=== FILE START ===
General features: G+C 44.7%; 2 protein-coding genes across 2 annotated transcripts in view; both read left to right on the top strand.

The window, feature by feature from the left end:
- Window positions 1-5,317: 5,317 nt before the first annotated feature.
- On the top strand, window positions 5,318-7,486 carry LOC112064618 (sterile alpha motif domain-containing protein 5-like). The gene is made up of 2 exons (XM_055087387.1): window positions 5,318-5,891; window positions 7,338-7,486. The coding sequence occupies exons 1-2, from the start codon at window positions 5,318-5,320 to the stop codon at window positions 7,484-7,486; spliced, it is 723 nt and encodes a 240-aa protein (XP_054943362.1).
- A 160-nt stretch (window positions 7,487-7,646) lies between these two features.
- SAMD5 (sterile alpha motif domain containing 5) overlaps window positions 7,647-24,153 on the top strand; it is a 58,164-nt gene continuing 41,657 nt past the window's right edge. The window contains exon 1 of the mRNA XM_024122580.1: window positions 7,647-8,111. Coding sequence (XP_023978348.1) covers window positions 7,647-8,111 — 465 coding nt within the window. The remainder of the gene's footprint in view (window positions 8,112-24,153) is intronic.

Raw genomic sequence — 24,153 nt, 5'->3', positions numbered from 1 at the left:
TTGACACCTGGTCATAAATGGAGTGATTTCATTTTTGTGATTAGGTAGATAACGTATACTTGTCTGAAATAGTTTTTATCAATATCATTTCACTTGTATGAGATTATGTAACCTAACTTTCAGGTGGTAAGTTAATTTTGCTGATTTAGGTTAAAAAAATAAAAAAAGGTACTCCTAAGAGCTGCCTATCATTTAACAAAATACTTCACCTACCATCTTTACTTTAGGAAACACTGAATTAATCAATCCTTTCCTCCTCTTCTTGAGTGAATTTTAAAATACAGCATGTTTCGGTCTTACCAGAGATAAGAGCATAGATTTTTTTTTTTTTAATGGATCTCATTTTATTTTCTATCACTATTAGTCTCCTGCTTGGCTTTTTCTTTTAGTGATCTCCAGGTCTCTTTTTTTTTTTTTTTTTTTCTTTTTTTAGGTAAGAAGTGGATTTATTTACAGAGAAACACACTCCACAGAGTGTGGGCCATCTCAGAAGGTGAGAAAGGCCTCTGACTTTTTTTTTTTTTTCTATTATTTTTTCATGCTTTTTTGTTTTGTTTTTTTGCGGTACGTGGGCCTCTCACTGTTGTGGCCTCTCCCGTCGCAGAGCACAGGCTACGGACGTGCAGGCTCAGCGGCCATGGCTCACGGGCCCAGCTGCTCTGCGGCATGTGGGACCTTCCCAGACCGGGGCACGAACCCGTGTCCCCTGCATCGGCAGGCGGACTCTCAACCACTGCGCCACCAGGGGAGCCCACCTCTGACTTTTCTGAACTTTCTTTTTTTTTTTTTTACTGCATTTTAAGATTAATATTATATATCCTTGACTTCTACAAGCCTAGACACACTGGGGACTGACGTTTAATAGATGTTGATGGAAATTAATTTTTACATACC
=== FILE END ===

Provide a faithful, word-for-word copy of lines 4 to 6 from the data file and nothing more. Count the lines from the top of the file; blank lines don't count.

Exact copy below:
- On the top strand, window positions 5,318-7,486 carry LOC112064618 (sterile alpha motif domain-containing protein 5-like). The gene is made up of 2 exons (XM_055087387.1): window positions 5,318-5,891; window positions 7,338-7,486. The coding sequence occupies exons 1-2, from the start codon at window positions 5,318-5,320 to the stop codon at window positions 7,484-7,486; spliced, it is 723 nt and encodes a 240-aa protein (XP_054943362.1).
- A 160-nt stretch (window positions 7,487-7,646) lies between these two features.
- SAMD5 (sterile alpha motif domain containing 5) overlaps window positions 7,647-24,153 on the top strand; it is a 58,164-nt gene continuing 41,657 nt past the window's right edge. The window contains exon 1 of the mRNA XM_024122580.1: window positions 7,647-8,111. Coding sequence (XP_023978348.1) covers window positions 7,647-8,111 — 465 coding nt within the window. The remainder of the gene's footprint in view (window positions 8,112-24,153) is intronic.